Another major cause of gushing during bottling is low headspace pressure in the bottle. This can happen if your regulator is set too low, or if you release the gas too quickly during filling. The thing about bottling that is quite different from filling a glass is that a very small amount of foam presents a very real problem because bottle necks are narrow; once foam rises into the neck and spritzes out of the gas relief valve more foam is often formed in the neck, resulting in slow filling and beer loss. The goal is to quietly fill the bottle all the way to the fill level without any foaming. Controlling gas pressure goes a very long way to accomplishing this goal. If you control the filling process correctly, you can induce a slow and predictable release of carbon dioxide after the bottle is full and before the cap is sealed. This is known as crowning on foam and is an effective means of reducing oxygen pick-up from the air that enters the bottle headspace when the filling tube is removed. One way to do this is to gently knock a full bottle of beer that has been quietly filled right before capping; that gentle knock causes gas to escape and foam the bottle. You can also do this as a rude party trick to set off bottle volcanos at will.
And the last group of factors relate to the condition of the glass. Rinse your bottles before filling. Wet glass is much, much smoother than dry glass and commercial bottle filling operations always fill beer into bottles that are rinsed immediately prior to filling. Not only does rinsing make the surface smoother it also rinses off dust that may be present on the glass surface; dust is like a salt crystal and will act as a nucleation site if present on the bottle surface.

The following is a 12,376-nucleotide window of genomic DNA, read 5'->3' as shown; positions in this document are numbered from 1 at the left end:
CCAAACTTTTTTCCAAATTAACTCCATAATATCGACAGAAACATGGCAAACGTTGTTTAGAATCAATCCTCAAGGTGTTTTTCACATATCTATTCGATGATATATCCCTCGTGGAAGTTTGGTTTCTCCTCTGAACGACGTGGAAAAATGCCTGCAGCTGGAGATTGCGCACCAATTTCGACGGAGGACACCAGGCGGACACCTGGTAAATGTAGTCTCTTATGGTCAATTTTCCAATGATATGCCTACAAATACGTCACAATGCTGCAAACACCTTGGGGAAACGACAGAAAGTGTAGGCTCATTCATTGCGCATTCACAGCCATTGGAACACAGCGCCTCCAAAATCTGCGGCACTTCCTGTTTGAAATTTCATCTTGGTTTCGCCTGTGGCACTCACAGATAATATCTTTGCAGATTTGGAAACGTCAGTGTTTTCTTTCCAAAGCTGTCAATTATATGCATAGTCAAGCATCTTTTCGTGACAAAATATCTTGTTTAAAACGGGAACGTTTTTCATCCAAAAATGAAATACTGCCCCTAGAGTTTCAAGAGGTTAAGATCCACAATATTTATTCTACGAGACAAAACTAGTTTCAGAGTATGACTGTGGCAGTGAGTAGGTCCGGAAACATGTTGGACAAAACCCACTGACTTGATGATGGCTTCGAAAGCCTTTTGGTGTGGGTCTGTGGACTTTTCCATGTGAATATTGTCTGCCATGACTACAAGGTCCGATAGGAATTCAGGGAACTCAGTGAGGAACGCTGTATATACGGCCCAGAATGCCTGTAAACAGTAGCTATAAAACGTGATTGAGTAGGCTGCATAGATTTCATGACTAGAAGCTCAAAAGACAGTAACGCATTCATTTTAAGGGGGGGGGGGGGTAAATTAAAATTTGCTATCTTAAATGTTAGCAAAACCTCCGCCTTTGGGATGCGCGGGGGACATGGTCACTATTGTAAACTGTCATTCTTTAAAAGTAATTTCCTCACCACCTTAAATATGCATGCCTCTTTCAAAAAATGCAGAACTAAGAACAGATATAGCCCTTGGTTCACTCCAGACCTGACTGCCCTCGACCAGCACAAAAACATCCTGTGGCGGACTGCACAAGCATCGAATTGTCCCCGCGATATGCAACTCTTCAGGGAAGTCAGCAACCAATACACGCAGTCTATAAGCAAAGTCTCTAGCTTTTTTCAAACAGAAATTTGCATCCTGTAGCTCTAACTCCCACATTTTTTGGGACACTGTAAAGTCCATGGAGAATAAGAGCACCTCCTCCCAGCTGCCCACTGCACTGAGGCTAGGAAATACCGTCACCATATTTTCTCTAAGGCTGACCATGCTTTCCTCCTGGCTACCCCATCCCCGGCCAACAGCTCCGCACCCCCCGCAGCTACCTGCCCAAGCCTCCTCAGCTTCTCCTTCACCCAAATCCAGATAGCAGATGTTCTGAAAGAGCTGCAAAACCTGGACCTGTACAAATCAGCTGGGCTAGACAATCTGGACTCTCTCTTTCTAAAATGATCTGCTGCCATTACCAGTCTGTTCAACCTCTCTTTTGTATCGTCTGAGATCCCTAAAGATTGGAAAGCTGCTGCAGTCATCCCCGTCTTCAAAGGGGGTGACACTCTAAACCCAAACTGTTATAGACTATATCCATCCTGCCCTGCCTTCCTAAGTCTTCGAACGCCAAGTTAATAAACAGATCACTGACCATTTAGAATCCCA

Warm or hot bottles can also cause problems, especially when bottling beer with higher levels of carbon dioxide. Although commercial bottling lines work quite well with room temperature bottles, rinsed with ambient water, chilling glass at home is something that can be done if the need arises. This is not practical on a larger scale.
And the last major problem associated with glass is surface roughness associated with reused bottles that have either been etched by too many washes with aggressive detergents or reused bottles that have not properly been cleaned. Happy bottling!
I bought a Blich-mann HopRocketTM after visiting a local brewery and being floored by the tremendous hop flavor. They used Azacca® hops in an IPA. I used my HopRocketTM on a Blind Pig clone with my homegrown Centennial hops. To my surprise I got no hop flavor at all. It tasted like tea. So I next tried it with Azacca® hops on a Kitchen Sink IPA. More tea. What gives?
The HopRocketTM is an in-line hopping device intended for use with whole cone hops. These types of brewing tools can be used between the kettle and wort cooler for aroma additions, similar to how commercial breweries use hop backs, used for dry hopping after fermentation like Sierra Nevada’s hop Torpedo using a recirculation pump, and can also be used in-line between keg and tap like Dogfish Head’s Randall. Cool tools definitely allow certain things to be done in the brewery that are otherwise not possible, but cool tools alone don’t always solve a problem. In the case of your HopRocketTM the other part of the equation is good hops.